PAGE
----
According to the flight plan, the first, second and third stages of the Proton rocket fired for a total of 580 seconds, sending the payload section, including the Briz-M upper stage and the satellite, into a suborbital ballistic trajectory. Then, the first engine firing of the Briz-M upper stage inserted the stuck into an initial parking orbit with an altitude of around 180 kilometers and an inclination 51.5 degrees toward the Equator. The Briz-M then fired its engine again to reach an elliptical orbit with an apogee of 6,000 kilometers.
Upon reaching an apogee, Briz fired for the third time then jettisoned its external propellant tank and fired for the fourth time to enter the super-synchronous orbit. The separation of the satellite from the upper stage took place 9.5 hours after the liftoff at 00:12 Moscow Time on Dec. 27, 2013, (3:12 p.m. EST on Dec. 26).
On Dec. 27, 2013, ISS Reshetnev announced that Ekspress-AM5 had established communictions with ground control, all systems onboard the satellite had been working well, it had deployed solar panels and oriented itself toward the Sun.
The satellite will be activated in the next 3-5 days and its onboard electric engines will be used to adjust apogee and perigee, as well as to push the satellite toward its operational geostationary position, which will be achieved around March 20, 2014. The satellite will then undergo testing, which is scheduled to last until middle of May 2014.
In early June 2023, Ekspress-AM5 was reported experiencing technical problems, resulting in the deactivation of its Ku-band transponder, which forced some users of the satellite to seek alternative communications channels. According to a statement from the satellite's operator, the Kosmicheskaya Svayz company, GPKS, published on June 5, part of the payload aboard Ekspress-AM5 was deactivated due to a failure of the liquid thermal control loop aboard the spacecraft at 04:30 Moscow Time on June 3, 2023, and leading to the onboard temperatures exceeding operational thresholds.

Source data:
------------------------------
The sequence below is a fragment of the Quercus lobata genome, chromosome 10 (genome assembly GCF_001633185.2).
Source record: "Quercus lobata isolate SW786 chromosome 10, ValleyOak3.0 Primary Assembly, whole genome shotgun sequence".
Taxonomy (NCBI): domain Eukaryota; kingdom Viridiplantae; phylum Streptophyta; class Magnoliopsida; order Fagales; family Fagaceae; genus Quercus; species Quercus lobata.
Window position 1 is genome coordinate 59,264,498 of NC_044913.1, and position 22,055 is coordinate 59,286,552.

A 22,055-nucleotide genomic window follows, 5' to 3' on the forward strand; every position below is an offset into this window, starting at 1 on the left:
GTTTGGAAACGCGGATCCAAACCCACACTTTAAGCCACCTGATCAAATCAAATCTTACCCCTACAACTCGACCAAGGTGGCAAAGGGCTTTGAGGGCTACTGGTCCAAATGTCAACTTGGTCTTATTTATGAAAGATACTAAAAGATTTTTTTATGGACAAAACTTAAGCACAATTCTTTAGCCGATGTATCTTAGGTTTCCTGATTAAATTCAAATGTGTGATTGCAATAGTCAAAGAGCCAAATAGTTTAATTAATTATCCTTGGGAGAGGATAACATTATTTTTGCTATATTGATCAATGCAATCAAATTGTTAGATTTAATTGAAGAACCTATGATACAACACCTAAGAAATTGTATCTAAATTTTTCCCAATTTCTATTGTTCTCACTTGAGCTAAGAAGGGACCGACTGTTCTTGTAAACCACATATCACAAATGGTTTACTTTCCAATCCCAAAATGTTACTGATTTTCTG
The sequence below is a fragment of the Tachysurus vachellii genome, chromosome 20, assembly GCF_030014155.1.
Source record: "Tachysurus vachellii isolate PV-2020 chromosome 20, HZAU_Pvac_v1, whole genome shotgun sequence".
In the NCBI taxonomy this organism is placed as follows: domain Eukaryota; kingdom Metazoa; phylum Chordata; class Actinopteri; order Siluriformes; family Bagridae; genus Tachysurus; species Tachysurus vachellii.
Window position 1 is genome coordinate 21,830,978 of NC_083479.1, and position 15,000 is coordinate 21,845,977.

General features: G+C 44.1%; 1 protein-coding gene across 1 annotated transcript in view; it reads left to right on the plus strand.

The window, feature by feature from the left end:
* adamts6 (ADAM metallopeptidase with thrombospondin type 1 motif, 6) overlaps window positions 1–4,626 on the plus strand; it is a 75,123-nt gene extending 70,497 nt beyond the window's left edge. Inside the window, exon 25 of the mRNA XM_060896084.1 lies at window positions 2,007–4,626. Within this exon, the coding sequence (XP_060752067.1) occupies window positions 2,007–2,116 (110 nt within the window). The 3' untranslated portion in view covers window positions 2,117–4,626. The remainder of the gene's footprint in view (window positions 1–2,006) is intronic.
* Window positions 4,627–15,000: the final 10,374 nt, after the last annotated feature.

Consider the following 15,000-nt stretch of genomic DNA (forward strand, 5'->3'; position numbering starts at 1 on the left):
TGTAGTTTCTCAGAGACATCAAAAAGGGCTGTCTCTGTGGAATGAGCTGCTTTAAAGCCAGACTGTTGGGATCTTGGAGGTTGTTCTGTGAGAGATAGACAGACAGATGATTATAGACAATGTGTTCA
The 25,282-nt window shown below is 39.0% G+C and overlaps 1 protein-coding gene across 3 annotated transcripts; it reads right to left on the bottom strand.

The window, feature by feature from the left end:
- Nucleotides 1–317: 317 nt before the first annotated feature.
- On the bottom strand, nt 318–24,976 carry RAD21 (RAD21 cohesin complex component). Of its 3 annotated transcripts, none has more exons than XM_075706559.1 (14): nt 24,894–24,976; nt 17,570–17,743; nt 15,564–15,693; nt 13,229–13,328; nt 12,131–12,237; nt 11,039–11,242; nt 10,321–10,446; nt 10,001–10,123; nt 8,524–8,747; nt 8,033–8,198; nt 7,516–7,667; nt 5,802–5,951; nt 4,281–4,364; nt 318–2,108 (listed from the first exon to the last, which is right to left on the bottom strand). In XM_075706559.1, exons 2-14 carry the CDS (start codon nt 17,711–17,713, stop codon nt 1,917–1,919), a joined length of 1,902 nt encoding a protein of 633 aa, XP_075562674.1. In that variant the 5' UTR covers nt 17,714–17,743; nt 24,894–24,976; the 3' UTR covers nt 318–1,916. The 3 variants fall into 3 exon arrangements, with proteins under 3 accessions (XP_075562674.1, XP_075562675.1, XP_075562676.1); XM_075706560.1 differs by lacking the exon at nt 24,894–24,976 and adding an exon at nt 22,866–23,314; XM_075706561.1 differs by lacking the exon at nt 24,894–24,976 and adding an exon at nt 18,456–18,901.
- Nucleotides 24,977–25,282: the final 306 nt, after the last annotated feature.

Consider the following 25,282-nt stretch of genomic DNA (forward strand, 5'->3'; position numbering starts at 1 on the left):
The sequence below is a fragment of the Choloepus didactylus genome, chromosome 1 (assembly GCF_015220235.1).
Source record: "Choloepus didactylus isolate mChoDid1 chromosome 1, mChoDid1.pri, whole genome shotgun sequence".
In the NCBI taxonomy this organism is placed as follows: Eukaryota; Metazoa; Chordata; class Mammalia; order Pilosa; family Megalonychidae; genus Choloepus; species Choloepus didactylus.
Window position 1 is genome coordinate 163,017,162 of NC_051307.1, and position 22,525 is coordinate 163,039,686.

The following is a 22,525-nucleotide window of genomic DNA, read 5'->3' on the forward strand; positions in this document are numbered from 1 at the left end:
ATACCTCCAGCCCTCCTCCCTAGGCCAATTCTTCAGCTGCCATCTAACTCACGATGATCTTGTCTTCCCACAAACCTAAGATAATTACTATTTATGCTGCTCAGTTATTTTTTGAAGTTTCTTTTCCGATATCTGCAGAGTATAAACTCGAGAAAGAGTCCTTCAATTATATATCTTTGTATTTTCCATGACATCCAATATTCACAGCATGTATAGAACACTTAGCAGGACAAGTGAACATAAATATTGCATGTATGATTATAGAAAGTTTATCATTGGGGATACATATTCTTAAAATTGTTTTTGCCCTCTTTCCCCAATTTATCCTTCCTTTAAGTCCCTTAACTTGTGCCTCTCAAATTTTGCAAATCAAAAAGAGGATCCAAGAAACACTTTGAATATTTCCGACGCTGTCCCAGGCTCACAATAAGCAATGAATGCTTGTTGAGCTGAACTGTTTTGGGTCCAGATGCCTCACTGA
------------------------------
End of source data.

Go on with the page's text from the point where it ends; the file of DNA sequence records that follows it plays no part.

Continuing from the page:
In cooperation with specialists from the satellite developer, ISS Reshetnev, engineers from GPKS took actions aimed to prevent overheating of the satellite and preserving its operational capability, the company said. These steps included deactivation of some of the transponders aboard the spacecraft. According to GPKS, some users continued receiving communications services via Ekspress-AM5, while others were either in the process of transition or had already switched to available channels aboard the Ekspress-AMU7 and Ekspress-AMU3 satellites.
The situation resembled a previous incident with the Ekspress-AM6 satellite, which suffered a thermal control problem in 2020, resulting in the loss of communications capacity. Both satellites were based on ISS Reshetnev's Ekspress-2000 platform, thus raising concerns that the service modules on the AM5 and AM6 models could have a common design flaw in their thermal control system.
The latest impact on Russian satellite communications capacity came at a time when the established production model for the Ekspress satellite family, relying on Western suppliers, had been disrupted by the Kremlin's escalation of the war against Ukraine in 2022, likely resulting in severe delays if not a complete stop in the development of this type of spacecraft in Russia.
A scale model of the Ekspress-2000 satellite bus. Copyright © 2010 Anatoly Zak
An assembly of the Ekspress-AM5 satellite. Credit: ISS Reshetnev
Integration of the Ekspress-AM5 satellite with a Briz-M upper stage. Credit: GKNPTs Khrunichev
A Proton with Ekspress -AM5 satellite lifts off on Dec. 26, 2013: Click to enlarge. GKNPTs Khrunichev